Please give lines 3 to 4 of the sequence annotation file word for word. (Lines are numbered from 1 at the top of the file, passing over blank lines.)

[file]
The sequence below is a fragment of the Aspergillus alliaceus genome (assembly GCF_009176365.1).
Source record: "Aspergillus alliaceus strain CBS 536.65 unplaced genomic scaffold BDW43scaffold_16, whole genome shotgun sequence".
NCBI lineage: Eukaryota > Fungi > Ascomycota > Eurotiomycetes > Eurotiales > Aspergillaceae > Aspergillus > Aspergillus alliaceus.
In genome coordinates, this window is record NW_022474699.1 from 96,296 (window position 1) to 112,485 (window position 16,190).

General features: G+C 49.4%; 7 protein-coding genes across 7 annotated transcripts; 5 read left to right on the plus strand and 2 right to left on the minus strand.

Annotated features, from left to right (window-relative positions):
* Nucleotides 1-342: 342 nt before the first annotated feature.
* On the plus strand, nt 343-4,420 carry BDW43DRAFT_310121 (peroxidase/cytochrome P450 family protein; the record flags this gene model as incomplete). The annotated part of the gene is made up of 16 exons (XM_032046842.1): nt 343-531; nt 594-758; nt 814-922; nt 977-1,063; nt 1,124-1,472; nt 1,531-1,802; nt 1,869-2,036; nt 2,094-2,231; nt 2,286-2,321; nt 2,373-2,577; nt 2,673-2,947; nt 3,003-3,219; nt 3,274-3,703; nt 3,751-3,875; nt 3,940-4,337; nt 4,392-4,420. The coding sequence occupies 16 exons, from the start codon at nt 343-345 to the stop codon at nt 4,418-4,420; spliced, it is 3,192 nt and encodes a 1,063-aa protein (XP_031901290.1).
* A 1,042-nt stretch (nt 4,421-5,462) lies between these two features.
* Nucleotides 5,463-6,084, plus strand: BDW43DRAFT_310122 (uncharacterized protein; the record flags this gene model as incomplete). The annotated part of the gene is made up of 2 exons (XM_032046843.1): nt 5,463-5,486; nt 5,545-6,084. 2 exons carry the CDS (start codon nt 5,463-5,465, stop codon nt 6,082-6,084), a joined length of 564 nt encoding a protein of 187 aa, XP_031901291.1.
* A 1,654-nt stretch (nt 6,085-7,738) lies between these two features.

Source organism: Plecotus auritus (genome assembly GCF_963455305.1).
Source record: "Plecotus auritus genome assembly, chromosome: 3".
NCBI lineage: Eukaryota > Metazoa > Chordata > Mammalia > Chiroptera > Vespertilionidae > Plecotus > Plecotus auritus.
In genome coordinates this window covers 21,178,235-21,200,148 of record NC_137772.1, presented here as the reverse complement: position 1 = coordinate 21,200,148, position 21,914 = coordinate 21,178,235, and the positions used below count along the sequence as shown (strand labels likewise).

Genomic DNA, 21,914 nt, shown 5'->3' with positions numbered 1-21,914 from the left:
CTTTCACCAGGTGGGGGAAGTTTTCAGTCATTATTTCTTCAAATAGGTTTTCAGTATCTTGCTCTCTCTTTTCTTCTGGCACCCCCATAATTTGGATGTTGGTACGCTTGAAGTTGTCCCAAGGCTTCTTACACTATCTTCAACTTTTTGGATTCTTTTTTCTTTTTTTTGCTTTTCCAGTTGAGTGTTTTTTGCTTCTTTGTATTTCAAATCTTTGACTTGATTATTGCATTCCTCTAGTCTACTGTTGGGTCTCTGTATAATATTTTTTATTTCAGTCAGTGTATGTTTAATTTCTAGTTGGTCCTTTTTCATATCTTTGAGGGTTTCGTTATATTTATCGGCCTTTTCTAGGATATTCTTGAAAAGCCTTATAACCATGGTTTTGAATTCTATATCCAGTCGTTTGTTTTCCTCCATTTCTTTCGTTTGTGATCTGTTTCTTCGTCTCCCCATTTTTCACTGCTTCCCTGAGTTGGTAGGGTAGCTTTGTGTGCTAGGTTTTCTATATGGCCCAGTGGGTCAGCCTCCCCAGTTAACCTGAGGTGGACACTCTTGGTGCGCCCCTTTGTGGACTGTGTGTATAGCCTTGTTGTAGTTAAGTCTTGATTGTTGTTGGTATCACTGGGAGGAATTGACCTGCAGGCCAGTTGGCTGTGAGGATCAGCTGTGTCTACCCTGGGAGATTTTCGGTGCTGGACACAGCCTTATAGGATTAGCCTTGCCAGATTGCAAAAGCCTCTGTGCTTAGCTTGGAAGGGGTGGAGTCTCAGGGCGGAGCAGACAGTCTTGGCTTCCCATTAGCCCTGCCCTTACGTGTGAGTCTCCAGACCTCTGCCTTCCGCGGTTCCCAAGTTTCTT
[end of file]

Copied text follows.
NCBI lineage: Eukaryota > Fungi > Ascomycota > Eurotiomycetes > Eurotiales > Aspergillaceae > Aspergillus > Aspergillus alliaceus.
In genome coordinates, this window is record NW_022474699.1 from 96,296 (window position 1) to 112,485 (window position 16,190).